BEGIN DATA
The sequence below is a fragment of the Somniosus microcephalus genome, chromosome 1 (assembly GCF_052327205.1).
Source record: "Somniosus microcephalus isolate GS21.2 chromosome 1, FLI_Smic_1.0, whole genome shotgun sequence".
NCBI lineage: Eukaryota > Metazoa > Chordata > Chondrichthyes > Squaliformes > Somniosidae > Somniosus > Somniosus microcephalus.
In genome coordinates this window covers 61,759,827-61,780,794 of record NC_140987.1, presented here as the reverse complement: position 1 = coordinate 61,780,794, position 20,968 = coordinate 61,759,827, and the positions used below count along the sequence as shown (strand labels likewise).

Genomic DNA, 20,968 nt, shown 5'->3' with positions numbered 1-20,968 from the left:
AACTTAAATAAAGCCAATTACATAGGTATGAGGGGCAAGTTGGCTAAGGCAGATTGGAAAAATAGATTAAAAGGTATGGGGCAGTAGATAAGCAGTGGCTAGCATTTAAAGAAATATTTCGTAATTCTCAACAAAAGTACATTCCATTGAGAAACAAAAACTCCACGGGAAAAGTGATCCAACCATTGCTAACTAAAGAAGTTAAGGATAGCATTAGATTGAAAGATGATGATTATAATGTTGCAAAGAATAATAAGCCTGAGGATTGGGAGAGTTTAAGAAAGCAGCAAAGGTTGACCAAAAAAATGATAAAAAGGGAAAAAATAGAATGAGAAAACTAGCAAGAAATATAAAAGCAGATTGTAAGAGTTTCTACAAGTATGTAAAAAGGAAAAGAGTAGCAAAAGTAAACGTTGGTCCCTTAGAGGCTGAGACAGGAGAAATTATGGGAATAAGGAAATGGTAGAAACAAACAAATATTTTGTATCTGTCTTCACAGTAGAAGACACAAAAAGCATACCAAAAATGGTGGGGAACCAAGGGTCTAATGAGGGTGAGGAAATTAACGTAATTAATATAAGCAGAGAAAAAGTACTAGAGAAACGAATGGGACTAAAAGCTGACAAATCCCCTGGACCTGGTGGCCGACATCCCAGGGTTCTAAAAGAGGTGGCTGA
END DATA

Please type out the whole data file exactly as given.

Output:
The sequence below is a fragment of the Somniosus microcephalus genome, chromosome 1 (assembly GCF_052327205.1).
Source record: "Somniosus microcephalus isolate GS21.2 chromosome 1, FLI_Smic_1.0, whole genome shotgun sequence".
NCBI lineage: Eukaryota > Metazoa > Chordata > Chondrichthyes > Squaliformes > Somniosidae > Somniosus > Somniosus microcephalus.
In genome coordinates this window covers 61,759,827-61,780,794 of record NC_140987.1, presented here as the reverse complement: position 1 = coordinate 61,780,794, position 20,968 = coordinate 61,759,827, and the positions used below count along the sequence as shown (strand labels likewise).

Genomic DNA, 20,968 nt, shown 5'->3' with positions numbered 1-20,968 from the left:
AACTTAAATAAAGCCAATTACATAGGTATGAGGGGCAAGTTGGCTAAGGCAGATTGGAAAAATAGATTAAAAGGTATGGGGCAGTAGATAAGCAGTGGCTAGCATTTAAAGAAATATTTCGTAATTCTCAACAAAAGTACATTCCATTGAGAAACAAAAACTCCACGGGAAAAGTGATCCAACCATTGCTAACTAAAGAAGTTAAGGATAGCATTAGATTGAAAGATGATGATTATAATGTTGCAAAGAATAATAAGCCTGAGGATTGGGAGAGTTTAAGAAAGCAGCAAAGGTTGACCAAAAAAATGATAAAAAGGGAAAAAATAGAATGAGAAAACTAGCAAGAAATATAAAAGCAGATTGTAAGAGTTTCTACAAGTATGTAAAAAGGAAAAGAGTAGCAAAAGTAAACGTTGGTCCCTTAGAGGCTGAGACAGGAGAAATTATGGGAATAAGGAAATGGTAGAAACAAACAAATATTTTGTATCTGTCTTCACAGTAGAAGACACAAAAAGCATACCAAAAATGGTGGGGAACCAAGGGTCTAATGAGGGTGAGGAAATTAACGTAATTAATATAAGCAGAGAAAAAGTACTAGAGAAACGAATGGGACTAAAAGCTGACAAATCCCCTGGACCTGGTGGCCGACATCCCAGGGTTCTAAAAGAGGTGGCTGA